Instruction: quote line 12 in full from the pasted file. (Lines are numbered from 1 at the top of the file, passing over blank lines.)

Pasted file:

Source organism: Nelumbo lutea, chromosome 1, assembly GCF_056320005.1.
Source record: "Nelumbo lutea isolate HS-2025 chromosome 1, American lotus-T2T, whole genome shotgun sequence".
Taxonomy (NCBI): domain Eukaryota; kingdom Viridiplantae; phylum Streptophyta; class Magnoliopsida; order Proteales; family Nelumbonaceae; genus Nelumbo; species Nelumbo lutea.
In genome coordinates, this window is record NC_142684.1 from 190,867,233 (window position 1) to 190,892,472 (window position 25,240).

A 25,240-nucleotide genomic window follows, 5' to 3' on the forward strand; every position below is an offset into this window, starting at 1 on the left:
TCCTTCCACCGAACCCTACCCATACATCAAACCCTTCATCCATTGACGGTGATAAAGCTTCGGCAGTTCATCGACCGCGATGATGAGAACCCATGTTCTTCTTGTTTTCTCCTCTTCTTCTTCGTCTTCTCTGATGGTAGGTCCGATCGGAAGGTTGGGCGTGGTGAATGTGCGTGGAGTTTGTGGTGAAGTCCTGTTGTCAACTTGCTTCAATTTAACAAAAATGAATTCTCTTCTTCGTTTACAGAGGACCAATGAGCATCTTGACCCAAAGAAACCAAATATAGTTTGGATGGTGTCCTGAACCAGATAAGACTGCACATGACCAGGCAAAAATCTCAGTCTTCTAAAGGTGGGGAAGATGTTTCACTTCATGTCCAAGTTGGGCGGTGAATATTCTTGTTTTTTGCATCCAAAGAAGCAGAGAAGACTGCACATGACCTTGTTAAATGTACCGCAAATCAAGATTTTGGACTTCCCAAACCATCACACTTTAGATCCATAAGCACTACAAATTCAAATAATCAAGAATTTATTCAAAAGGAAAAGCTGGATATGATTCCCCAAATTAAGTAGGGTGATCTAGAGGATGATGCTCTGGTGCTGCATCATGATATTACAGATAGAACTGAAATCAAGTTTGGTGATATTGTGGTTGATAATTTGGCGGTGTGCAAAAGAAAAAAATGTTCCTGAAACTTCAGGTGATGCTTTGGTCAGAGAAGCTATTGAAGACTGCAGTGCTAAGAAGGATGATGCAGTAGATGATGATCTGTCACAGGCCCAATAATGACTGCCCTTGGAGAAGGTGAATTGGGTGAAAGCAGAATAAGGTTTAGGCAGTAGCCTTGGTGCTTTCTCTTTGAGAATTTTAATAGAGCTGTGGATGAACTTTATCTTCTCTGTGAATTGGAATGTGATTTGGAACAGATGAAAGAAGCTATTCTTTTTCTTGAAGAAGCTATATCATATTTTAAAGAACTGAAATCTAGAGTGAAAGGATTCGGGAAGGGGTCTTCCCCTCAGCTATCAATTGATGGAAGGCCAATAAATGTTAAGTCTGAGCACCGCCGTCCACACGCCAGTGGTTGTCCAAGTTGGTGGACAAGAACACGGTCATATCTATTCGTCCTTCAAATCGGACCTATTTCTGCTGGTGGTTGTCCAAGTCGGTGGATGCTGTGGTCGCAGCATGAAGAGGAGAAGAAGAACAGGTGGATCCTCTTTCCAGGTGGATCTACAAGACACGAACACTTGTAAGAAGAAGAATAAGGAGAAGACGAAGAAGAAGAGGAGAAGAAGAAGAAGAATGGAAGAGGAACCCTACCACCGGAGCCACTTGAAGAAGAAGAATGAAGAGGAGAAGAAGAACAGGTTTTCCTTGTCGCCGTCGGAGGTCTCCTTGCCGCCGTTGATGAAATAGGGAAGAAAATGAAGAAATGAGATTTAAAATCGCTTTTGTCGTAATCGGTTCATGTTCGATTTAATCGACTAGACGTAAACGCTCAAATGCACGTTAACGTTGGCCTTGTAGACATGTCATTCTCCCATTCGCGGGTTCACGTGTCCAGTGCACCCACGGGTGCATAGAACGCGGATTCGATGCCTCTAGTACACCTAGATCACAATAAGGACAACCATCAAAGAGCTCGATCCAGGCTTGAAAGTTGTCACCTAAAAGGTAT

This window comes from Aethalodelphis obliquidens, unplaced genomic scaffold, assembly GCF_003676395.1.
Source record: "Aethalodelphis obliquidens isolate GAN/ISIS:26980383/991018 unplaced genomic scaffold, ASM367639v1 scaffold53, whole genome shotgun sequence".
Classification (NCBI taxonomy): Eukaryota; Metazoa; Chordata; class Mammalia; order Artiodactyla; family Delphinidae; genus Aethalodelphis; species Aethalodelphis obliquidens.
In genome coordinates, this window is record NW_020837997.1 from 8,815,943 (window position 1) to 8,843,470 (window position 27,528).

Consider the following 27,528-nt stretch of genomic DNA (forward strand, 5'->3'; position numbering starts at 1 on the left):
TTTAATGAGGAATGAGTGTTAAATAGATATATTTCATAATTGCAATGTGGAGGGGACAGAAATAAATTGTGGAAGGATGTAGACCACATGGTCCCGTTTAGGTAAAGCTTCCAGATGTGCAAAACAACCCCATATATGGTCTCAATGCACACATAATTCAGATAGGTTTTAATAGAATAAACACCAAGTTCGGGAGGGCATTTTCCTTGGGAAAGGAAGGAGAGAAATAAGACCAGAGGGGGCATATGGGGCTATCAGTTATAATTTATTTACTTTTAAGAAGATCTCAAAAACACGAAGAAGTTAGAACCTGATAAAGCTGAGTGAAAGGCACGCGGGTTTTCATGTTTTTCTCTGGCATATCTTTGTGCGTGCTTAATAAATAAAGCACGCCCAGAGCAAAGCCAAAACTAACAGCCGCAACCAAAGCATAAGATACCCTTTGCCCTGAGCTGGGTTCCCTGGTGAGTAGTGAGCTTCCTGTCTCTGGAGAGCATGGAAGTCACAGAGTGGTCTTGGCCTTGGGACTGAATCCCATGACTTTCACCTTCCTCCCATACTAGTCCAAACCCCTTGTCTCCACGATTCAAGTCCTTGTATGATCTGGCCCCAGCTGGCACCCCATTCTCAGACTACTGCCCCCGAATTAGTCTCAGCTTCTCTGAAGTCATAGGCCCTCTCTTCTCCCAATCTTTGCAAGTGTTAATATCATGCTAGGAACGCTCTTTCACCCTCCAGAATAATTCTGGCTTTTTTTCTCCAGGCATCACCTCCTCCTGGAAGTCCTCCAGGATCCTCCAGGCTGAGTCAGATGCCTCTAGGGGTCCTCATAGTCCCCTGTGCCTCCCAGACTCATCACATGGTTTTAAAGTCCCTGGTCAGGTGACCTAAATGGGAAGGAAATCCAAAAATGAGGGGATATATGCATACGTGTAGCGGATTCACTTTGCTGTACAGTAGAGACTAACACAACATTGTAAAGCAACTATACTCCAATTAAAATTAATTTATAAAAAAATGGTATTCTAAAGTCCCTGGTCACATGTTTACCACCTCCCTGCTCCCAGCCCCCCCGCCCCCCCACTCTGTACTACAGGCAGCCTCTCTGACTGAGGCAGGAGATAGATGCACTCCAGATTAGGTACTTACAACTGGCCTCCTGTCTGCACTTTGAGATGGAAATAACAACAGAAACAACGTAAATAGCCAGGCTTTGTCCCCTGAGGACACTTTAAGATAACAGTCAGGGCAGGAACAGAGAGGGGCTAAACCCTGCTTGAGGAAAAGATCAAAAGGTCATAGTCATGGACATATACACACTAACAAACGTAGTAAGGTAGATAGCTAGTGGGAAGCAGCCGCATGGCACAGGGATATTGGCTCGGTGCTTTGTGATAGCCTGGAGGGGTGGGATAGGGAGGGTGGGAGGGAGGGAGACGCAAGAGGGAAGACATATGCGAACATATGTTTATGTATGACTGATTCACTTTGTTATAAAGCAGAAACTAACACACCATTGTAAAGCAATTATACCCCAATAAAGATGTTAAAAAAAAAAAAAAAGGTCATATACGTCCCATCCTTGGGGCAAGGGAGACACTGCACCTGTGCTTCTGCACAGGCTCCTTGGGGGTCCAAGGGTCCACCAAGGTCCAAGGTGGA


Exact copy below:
TTTAATGAGGAATGAGTGTTAAATAGATATATTTCATAATTGCAATGTGGAGGGGACAGAAATAAATTGTGGAAGGATGTAGACCACATGGTCCCGTTTAGGTAAAGCTTCCAGATGTGCAAAACAACCCCATATATGGTCTCAATGCACACATAATTCAGATAGGTTTTAATAGAATAAACACCAAGTTCGGGAGGGCATTTTCCTTGGGAAAGGAAGGAGAGAAATAAGACCAGAGGGGGCATATGGGGCTATCAGTTATAATTTATTTACTTTTAAGAAGATCTCAAAAACACGAAGAAGTTAGAACCTGATAAAGCTGAGTGAAAGGCACGCGGGTTTTCATGTTTTTCTCTGGCATATCTTTGTGCGTGCTTAATAAATAAAGCACGCCCAGAGCAAAGCCAAAACTAACAGCCGCAACCAAAGCATAAGATACCCTTTGCCCTGAGCTGGGTTCCCTGGTGAGTAGTGAGCTTCCTGTCTCTGGAGAGCATGGAAGTCACAGAGTGGTCTTGGCCTTGGGACTGAATCCCATGACTTTCACCTTCCTCCCATACTAGTCCAAACCCCTTGTCTCCACGATTCAAGTCCTTGTATGATCTGGCCCCAGCTGGCACCCCATTCTCAGACTACTGCCCCCGAATTAGTCTCAGCTTCTCTGAAGTCATAGGCCCTCTCTTCTCCCAATCTTTGCAAGTGTTAATATCATGCTAGGAACGCTCTTTCACCCTCCAGAATAATTCTGGCTTTTTTTCTCCAGGCATCACCTCCTCCTGGAAGTCCTCCAGGATCCTCCAGGCTGAGTCAGATGCCTCTAGGGGTCCTCATAGTCCCCTGTGCCTCCCAGACTCATCACATGGTTTTAAAGTCCCTGGTCAGGTGACCTAAATGGGAAGGAAATCCAAAAATGAGGGGATATATGCATACGTGTAGCGGATTCACTTTGCTGTACAGTAGAGACTAACACAACATTGTAAAGCAACTATACTCCAATTAAAATTAATTTATAAAAAAATGGTATTCTAAAGTCCCTGGTCACATGTTTACCACCTCCCTGCTCCCAGCCCCCCCGCCCCCCCACTCTGTACTACAGGCAGCCTCTCTGACTGAGGCAGGAGATAGATGCACTCCAGATTAGGTACTTACAACTGGCCTCCTGTCTGCACTTTGAGATGGAAATAACAACAGAAACAACGTAAATAGCCAGGCTTTGTCCCCTGAGGACACTTTAAGATAACAGTCAGGGCAGGAACAGAGAGGGGCTAAACCCTGCTTGAGGAAAAGATCAAAAGGTCATAGTCATGGACATATACACACTAACAAACGTAGTAAGGTAGATAGCTAGTGGGAAGCAGCCGCATGGCACAGGGATATTGGCTCGGTGCTTTGTGATAGCCTGGAGGGGTGGGATAGGGAGGGTGGGAGGGAGGGAGACGCAAGAGGGAAGACATATGCGAACATATGTTTATGTATGACTGATTCACTTTGTTATAAAGCAGAAACTAACACACCATTGTAAAGCAATTATACCCCAATAAAGATGTTAAAAAAAAAAAAAAAGGTCATATACGTCCCATCCTTGGGGCAAGGGAGACACTGCACCTGTGCTTCTGCACAGGCTCCTTGGGGGTCCAAGGGTCCACCAAGGTCCAAGGTGGA